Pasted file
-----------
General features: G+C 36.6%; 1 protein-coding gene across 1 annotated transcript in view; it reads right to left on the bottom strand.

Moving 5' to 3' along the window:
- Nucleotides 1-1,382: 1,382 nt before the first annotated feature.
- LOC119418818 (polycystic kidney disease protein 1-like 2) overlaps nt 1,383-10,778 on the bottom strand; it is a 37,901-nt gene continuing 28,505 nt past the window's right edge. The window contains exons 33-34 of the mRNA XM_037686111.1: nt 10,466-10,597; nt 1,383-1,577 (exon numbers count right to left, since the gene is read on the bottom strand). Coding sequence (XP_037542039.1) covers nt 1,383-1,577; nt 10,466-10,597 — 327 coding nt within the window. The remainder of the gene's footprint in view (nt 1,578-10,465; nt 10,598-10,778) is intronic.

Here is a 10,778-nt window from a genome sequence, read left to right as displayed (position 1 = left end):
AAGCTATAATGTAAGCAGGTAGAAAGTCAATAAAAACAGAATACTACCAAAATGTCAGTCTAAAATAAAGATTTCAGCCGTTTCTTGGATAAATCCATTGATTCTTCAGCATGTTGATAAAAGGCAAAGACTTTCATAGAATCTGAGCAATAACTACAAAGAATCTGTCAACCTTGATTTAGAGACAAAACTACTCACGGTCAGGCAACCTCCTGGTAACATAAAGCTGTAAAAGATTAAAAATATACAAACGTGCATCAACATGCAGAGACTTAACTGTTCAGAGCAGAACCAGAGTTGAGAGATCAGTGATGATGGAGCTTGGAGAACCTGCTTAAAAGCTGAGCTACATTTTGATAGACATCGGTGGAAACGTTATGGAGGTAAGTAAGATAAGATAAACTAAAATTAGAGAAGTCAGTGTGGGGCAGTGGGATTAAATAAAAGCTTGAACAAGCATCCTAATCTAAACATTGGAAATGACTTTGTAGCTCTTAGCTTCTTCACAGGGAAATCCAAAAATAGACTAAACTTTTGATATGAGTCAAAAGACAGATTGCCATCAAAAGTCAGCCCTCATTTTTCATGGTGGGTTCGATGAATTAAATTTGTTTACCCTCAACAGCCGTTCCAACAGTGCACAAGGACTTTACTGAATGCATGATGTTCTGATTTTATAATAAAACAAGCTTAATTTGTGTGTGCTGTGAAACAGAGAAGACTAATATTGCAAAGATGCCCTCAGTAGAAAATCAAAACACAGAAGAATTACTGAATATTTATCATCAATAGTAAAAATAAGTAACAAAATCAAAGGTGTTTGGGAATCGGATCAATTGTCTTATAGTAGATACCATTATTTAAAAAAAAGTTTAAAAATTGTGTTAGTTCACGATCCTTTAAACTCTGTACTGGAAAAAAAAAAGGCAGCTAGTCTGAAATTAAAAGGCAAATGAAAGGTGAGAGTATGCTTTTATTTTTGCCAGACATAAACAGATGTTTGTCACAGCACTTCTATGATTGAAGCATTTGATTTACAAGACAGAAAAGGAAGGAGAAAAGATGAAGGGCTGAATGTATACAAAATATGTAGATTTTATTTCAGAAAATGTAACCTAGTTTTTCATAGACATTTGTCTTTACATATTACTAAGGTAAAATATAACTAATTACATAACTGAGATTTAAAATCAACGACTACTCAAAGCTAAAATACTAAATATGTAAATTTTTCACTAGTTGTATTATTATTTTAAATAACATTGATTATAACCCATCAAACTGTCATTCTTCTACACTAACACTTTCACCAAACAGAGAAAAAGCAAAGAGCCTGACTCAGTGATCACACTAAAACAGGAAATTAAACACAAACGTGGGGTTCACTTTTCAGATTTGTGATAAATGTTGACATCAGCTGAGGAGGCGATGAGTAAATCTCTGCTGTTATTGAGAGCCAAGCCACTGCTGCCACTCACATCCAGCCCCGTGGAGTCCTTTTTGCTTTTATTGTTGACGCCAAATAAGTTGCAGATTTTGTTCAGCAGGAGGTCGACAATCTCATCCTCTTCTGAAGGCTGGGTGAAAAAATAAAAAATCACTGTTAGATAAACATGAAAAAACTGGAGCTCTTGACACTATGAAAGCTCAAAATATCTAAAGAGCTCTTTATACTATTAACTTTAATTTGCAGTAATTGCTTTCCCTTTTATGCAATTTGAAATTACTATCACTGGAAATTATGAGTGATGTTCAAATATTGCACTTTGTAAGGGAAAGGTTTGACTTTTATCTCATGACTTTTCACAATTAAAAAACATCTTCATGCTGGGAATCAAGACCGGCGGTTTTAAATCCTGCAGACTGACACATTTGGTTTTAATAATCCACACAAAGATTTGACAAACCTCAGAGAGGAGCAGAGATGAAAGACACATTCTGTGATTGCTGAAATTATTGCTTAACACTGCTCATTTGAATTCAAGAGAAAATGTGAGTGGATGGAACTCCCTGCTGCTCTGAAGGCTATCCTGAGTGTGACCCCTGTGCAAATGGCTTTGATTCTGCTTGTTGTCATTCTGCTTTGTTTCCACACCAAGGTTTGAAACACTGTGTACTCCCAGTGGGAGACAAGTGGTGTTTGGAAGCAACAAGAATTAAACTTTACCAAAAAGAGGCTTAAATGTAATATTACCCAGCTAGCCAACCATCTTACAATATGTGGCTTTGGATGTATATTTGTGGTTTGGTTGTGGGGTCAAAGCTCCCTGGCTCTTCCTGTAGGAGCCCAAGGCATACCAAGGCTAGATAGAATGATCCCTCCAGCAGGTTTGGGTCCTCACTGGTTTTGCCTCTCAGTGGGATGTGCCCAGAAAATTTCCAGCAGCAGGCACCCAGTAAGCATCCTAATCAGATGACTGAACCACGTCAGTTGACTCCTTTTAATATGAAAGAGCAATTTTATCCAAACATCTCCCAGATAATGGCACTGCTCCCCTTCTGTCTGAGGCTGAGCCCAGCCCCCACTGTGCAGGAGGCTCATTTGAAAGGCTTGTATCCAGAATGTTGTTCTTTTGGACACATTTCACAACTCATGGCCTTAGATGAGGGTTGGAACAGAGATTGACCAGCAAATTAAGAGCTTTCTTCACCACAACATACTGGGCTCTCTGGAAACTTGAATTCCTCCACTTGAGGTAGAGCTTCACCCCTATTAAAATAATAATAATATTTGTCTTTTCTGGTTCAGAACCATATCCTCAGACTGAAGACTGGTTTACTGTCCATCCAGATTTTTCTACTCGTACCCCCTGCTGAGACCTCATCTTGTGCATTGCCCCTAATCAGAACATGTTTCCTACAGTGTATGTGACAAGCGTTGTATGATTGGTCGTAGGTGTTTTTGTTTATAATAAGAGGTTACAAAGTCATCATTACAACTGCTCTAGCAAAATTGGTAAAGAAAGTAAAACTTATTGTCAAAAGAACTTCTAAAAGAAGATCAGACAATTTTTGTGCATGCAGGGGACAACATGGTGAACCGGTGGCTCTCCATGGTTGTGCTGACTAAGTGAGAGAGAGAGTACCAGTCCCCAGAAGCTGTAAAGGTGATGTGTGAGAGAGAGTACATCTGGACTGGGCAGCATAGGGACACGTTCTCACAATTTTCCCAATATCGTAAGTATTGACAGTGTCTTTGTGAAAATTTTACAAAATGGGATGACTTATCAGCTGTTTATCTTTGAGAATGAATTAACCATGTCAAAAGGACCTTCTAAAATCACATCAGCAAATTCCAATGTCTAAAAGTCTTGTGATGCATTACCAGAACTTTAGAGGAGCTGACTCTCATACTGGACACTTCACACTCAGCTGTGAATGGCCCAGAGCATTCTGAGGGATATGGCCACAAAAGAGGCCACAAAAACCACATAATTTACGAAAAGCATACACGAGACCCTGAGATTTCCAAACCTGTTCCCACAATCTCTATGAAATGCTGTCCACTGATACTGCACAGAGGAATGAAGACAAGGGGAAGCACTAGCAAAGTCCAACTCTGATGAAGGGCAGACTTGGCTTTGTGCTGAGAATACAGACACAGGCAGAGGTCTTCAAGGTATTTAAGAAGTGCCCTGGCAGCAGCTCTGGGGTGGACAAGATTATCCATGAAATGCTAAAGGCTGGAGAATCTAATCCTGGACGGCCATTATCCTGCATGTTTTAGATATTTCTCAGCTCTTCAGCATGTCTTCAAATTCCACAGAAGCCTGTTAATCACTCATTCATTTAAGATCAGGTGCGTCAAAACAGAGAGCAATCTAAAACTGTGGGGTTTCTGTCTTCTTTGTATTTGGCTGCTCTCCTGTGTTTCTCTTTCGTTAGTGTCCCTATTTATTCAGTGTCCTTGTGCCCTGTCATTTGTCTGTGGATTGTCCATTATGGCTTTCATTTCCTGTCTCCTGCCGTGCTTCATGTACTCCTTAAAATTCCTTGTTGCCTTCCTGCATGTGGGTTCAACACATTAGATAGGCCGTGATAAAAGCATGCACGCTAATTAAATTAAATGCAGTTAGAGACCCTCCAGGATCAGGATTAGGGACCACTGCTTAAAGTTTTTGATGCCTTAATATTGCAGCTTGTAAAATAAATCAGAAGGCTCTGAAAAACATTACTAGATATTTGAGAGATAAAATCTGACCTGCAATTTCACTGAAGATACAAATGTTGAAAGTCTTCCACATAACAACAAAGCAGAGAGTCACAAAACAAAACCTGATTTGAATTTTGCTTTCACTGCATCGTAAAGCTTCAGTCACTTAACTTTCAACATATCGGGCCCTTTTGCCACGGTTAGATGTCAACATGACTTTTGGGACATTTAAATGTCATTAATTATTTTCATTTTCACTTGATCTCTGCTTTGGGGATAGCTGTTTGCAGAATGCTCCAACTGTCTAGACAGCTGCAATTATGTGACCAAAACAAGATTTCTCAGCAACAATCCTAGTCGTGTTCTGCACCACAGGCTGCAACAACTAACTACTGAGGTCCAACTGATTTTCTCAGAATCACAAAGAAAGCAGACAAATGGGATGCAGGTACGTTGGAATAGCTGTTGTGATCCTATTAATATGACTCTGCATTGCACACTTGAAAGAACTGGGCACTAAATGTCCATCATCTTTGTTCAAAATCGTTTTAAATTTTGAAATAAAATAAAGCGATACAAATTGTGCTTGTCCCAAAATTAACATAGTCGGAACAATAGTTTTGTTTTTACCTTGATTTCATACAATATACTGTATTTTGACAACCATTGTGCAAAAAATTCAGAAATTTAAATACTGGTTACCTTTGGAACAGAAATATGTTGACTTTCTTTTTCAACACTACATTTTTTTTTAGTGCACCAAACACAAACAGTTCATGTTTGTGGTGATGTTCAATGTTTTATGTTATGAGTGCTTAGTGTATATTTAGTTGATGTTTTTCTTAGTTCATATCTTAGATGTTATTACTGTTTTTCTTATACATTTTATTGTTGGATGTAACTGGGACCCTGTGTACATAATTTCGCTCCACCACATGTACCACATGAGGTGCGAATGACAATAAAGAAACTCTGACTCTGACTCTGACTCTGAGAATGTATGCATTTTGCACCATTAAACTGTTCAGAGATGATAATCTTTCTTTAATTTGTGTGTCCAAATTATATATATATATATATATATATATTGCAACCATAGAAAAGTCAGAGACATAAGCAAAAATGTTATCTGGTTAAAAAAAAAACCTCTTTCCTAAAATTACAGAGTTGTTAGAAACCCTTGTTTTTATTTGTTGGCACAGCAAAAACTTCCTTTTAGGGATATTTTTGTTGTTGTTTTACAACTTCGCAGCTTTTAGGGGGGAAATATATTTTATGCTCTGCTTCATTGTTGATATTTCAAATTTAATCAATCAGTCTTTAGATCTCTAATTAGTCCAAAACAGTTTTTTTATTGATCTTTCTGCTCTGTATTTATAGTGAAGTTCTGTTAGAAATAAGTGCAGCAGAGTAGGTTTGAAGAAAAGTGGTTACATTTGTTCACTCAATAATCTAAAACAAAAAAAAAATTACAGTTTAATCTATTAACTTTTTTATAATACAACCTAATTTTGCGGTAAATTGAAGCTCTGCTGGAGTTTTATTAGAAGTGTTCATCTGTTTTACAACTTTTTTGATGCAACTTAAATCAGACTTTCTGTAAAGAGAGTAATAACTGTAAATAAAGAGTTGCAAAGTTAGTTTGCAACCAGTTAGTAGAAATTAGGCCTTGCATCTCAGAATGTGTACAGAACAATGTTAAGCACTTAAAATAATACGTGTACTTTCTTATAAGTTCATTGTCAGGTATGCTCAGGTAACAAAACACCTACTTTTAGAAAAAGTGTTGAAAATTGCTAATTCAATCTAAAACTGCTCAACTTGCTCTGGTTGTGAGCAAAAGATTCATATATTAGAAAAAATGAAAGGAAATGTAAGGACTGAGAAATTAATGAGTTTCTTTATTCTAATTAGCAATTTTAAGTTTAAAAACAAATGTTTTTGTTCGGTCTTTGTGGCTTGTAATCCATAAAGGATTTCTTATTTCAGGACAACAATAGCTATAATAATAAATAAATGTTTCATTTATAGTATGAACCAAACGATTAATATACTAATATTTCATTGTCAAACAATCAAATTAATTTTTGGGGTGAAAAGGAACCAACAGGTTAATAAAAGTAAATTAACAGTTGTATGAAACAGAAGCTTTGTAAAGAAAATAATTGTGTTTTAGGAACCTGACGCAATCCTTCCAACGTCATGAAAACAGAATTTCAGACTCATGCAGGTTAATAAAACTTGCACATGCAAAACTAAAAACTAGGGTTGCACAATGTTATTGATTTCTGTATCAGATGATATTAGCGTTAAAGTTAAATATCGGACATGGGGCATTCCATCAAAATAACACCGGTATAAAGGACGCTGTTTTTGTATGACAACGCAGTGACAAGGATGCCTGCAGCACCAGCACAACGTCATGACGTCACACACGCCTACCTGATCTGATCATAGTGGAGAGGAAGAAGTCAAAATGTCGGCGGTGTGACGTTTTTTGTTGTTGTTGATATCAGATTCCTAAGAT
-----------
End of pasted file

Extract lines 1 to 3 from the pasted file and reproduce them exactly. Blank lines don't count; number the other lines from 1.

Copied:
General features: G+C 36.6%; 1 protein-coding gene across 1 annotated transcript in view; it reads right to left on the bottom strand.

Moving 5' to 3' along the window:
- Nucleotides 1-1,382: 1,382 nt before the first annotated feature.